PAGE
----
'Spiral: From The Book Of Saw' Review: There's Plenty Of Gore Here, But Not Much Else

Serial killer Jigsaw is long dead but his lust for Rube Goldberg-like torture devices lives on in Spiral: From the Book of Saw, the ninth installment in the seemingly never-ending Saw series. But in many respects, Spiral feels like a sequel in name only. Hell, take that Book of Saw subtitle away and you have less of a Saw movie and more of a serial killer thriller that seems to be cribbing, badly, from Seven and its many knock-offs. Spiral has the unique distinction of featuring Chris Rock and Samuel L. Jackson, two of the biggest stars to ever grace this film series. But those hoping their star power will lend Spiral weight are in for a rude awakening.

Set in a city that seems to be both Philadelphia (based on shots of the skyline) and Toronto (based on everything else), Spiral opens with a wonderfully twisted death in which a captured cop is tasked with either ripping his own tongue out via a rusty-looking torture device or letting a train run him over. Neither are great options, but no matter – the cop gets to experience both, as he rips his tongue out just as a train turns him into mincemeat. It's a grisly, darkly comedic way to kick things off, and it sets up Spiral to be something special – or at the very least, macabrely entertaining. But this opening might as well be a Jigsaw trap of its own, tricking us into making a fatal mistake. It's all downhill from here.

No-nonsense cop Ezekiel "Zeke" Banks (Chris Rock) is seemingly the only good cop on the force. He's developed a reputation as a rat after he turned in his old partner for not just bending the law but full-on breaking it. Zeke did the right thing, but to all the other cops in the precinct, he's a traitor. They shun him at every turn, and, in true Serpico style, they even ignored his calls for backup at one point – a decision that resulted in Zeke being shot. Cops are supposed to look out for each other, after all, and Zeke broke that sacred code and crossed that thin blue line. Further complicating matters is the fact that Zeke's father Marcus (Samuel L. Jackson) is something of a supercop, envied by all.

Zeke and his fresh-faced new partner William (Max Minghella) are called to investigate the cop who got splattered by the train in the beginning, and the two quickly discover this was no accident. On top of that, the dead cop was a good friend of Zeke's – or so he says. This friendship story is dropped almost as soon as it's mentioned. Soon, more cops from the precinct are turning up dead in gruesome ways, and the killer sends taunting videos talking about how they want to make the police pay for their many transgressions. And oh yeah, there's the occasional talk of Jigsaw to remind us that this is a Saw movie. "This guy really wants to be Jigsaw!" a cop says at one point. Sure. Whatever.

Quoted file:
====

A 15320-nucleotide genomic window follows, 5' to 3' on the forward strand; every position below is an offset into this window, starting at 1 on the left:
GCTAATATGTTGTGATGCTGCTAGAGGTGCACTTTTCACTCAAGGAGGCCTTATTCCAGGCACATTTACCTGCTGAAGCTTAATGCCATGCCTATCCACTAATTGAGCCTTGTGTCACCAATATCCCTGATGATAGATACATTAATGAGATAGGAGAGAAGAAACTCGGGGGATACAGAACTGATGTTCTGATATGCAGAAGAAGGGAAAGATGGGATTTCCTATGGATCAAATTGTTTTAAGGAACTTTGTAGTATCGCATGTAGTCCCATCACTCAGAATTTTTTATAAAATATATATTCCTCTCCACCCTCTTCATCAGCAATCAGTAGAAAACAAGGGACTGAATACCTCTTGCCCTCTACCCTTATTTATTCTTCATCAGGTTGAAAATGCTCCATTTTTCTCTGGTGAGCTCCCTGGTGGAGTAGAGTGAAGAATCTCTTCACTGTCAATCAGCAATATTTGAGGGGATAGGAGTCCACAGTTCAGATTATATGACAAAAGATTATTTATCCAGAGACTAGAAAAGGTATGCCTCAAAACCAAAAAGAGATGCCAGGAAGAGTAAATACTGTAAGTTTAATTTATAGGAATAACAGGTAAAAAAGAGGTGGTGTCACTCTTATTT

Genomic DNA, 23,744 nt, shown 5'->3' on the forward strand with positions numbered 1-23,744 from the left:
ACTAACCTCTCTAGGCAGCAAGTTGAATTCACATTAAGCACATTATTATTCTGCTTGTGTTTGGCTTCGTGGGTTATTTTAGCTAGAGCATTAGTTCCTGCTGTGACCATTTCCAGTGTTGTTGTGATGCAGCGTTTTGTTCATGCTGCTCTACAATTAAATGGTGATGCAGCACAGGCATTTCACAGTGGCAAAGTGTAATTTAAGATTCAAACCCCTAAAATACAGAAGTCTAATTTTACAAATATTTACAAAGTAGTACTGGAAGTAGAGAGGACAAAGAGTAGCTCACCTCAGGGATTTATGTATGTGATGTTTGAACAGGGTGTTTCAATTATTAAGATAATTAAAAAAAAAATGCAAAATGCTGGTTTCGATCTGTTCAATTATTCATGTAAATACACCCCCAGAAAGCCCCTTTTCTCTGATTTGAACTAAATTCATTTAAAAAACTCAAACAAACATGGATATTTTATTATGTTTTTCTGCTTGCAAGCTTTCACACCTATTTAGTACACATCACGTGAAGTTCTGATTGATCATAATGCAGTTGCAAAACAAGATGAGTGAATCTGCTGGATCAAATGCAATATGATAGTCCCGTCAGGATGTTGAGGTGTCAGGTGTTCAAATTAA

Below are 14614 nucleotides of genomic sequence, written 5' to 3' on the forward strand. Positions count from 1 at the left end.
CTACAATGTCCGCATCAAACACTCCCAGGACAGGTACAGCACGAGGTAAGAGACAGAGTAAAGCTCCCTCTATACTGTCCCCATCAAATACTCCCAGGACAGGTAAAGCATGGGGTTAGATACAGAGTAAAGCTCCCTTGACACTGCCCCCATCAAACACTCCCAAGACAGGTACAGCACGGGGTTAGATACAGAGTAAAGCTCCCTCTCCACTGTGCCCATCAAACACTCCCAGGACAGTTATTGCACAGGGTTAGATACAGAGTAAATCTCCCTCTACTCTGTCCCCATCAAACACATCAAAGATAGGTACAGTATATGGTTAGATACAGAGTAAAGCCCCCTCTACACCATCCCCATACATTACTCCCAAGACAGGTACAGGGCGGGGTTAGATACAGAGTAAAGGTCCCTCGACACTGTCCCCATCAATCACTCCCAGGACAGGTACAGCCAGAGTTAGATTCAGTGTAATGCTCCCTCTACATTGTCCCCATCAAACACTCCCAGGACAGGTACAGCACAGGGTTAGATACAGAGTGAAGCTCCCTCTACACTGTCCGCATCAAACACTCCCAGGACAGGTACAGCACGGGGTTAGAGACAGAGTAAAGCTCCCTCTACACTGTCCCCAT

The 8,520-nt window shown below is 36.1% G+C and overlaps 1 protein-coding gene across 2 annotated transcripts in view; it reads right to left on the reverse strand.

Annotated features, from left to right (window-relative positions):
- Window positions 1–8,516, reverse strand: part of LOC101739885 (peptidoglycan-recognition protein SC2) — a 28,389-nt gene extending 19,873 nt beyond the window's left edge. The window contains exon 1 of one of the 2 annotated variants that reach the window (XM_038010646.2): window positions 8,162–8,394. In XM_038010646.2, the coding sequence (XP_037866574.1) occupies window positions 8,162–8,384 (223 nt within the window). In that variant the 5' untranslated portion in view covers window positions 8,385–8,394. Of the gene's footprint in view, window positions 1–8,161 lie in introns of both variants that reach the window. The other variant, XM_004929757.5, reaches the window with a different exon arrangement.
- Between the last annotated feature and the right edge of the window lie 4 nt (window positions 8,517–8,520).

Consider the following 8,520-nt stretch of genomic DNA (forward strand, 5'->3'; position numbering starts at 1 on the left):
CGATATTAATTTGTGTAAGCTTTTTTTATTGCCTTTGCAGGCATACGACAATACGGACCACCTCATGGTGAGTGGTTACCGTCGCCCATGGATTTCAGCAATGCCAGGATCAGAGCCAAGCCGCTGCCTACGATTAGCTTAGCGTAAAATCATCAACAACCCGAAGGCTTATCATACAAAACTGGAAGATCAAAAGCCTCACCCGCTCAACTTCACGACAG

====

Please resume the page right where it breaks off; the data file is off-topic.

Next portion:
The most frustrating thing about Spiral is that there is a better, smarter movie lurking beneath all the nonsense here; all the quick cuts and speed ramping scenes; all the terrible dialogue that's shouted at full volume. Spiral is ultimately a film about corrupt, and even murderous cops suddenly facing a reckoning, and that sort of material has the potential to be both subversive – for a Hollywood movie, at least – and timely. It could really push some buttons if done right. But Spiral is almost maddening in how little it seems to care about any of this. It simply wants to shed a lot of blood – and it does. Those who enter thirsting for gruesome gore will get that, and then some. But they won't get much else, save for a series of unintentionally funny scenes that strain credulity.

There are even times when Spiral feels like a parody of a Saw film, but no one else seems to be in on the joke. Rock is woefully miscast here, alternating between either doing what sounds like a stand-up routine or shouting at the top of his lungs. He clearly has charisma, and he's also clearly funny as hell – but you wouldn't know that from watching him here. The script does him no favors by giving him extremely dated jokes about Forrest Gump (really?) and Twilight (again, really?).  As for Jackson, he's barely around, although he does get to show up in a flashback sporting a truly terrible fake mustache. He, too, yells a lot – but that's to be expected, and he pulls it off better than Rock.

Spiral blunders through its central mystery without grace or style, or even much thought. Even the death traps are weirdly uninspired. One of them pulls a guy's fingers off; another drips hot wax onto someone's face. C'mon, Spiral – is that all you've got? It's as if no one's heart is really in this, and everyone is just going through the motions – save for the make-up effects team, who go all-out with as much blood and gore as they possibly can. I'm sure someone will argue that that's good enough; that all they need to see is the red stuff and they'll be happy. But a film – even a Saw film – should offer us a bit more than just buckets of guts. Poor old Jigsaw is probably rolling in his grave./Film Rating: 4.5 out of 10